Everything You've Ever Wanted to Know About Sergers! (But Were Afraid to Ask)

Happy National Serger Month!

Thimbles Quilts loves sergers and wants you to love them too. Whether you’ve just started on your journey as a sewist or you’ve traveled this path for a while now, you’ve likely heard about sergers. If you’ve never worked with a serger before, you might find—as with all new sewing skills—there’s a little bit of a learning curve. Well, we’d like to smooth the edge on that curve for you, which feels apropos for the topic at hand! First things first: 

What is a Serger? 

A serger, or overlocker, joins pieces of fabric together and creates a nice, finished edge at the same time. Sergers, unlike sewing machines, have multiple threads and a blade for cutting the fabric. A serger will neatly cut the edge of your fabric and then create a looping, “overlocked” stitch to reinforce the edge and prevent fraying. The result is a durable, professional-looking seam. Sergers can create several different kinds of finishes (some of which require different feet), like rolled hems, chain stitching, picot hems, flatlock seams, and other decorative edges. A serger complements your traditional sewing machine.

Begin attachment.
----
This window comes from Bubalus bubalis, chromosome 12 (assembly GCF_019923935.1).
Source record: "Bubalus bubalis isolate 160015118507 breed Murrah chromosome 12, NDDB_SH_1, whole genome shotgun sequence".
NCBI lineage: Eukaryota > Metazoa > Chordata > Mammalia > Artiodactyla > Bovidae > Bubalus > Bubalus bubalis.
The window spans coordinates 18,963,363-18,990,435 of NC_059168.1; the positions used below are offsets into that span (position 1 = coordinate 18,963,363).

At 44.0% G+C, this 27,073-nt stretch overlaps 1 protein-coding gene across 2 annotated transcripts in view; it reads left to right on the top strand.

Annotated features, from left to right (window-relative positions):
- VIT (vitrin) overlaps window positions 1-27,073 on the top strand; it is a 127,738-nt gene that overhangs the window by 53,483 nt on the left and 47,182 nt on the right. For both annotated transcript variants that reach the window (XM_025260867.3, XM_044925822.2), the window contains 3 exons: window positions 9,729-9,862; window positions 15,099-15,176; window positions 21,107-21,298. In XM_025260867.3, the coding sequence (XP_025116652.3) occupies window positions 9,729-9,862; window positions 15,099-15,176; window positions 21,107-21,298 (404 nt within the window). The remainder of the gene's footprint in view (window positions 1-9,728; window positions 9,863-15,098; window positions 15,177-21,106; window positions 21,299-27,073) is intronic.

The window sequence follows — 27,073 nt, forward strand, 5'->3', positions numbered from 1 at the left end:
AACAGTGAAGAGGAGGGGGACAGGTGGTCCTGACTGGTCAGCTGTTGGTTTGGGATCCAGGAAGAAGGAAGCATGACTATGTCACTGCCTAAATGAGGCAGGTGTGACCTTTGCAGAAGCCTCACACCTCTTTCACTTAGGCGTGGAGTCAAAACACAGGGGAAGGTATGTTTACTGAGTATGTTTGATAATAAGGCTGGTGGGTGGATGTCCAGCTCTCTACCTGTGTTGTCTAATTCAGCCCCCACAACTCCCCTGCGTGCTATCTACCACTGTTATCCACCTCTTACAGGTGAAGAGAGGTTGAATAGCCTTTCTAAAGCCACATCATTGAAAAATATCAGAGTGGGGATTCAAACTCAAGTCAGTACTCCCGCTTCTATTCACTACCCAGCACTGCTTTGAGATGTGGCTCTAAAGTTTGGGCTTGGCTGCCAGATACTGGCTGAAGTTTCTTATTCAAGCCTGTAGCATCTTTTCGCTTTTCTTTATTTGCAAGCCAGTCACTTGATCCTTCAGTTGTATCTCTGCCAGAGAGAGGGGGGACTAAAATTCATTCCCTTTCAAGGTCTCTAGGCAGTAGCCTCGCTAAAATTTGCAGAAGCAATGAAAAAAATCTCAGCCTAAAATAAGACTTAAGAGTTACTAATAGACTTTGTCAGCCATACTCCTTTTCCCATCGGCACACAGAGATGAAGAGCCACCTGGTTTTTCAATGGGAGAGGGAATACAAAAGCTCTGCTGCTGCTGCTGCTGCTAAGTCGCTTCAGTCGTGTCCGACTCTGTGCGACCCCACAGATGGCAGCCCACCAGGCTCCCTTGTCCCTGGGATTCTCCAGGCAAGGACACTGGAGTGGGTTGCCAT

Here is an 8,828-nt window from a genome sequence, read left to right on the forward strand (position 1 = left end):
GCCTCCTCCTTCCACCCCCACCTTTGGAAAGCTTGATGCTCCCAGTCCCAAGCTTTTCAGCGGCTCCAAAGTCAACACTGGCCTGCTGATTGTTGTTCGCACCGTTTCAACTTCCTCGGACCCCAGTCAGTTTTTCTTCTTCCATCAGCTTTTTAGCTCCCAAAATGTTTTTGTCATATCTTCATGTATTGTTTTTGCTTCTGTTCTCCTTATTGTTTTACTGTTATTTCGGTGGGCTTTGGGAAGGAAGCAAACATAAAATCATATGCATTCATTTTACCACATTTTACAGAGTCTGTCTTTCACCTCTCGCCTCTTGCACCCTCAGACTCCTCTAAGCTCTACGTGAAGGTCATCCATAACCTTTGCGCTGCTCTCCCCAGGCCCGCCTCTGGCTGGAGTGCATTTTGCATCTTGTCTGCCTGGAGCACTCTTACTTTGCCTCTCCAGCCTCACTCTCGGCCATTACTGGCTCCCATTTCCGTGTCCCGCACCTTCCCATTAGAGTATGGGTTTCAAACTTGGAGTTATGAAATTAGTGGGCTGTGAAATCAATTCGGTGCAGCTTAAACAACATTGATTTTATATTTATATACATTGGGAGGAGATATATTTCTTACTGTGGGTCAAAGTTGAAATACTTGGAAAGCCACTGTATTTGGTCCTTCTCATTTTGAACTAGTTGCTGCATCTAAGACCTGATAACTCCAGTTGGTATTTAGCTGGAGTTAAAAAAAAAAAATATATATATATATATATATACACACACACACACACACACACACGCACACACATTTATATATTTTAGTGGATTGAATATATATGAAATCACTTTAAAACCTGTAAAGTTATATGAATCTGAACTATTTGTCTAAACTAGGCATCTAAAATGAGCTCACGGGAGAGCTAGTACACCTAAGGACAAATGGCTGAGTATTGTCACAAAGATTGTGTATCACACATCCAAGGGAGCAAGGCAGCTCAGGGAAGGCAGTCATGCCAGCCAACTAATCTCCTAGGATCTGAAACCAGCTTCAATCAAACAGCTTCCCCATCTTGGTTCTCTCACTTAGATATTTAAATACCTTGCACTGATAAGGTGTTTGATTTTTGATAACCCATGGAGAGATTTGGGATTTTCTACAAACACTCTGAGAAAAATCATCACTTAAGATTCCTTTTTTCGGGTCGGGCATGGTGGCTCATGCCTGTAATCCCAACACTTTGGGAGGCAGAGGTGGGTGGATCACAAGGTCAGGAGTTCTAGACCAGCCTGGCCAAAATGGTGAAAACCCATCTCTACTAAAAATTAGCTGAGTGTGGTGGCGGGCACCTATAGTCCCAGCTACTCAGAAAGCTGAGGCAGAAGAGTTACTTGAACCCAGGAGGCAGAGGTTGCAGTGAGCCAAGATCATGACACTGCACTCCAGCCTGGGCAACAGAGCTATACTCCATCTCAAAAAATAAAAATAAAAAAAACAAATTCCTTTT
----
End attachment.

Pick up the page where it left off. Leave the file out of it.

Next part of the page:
Why should I get a Serger?

  • To create durable, sturdy fabrics. If you’re going to spend precious time, attention and money on sewing, you deserve fabrics that won’t fray! 
  • To sew garments that have flexibility. The beauty of the edge the serger creates is in its ability to stretch with the fabric. Sergers were originally designed to work with knits, which require ease so they can stretch without ripping. With a serger, you can create a clean, stabilizing edge on all kinds of fabrics, including knits.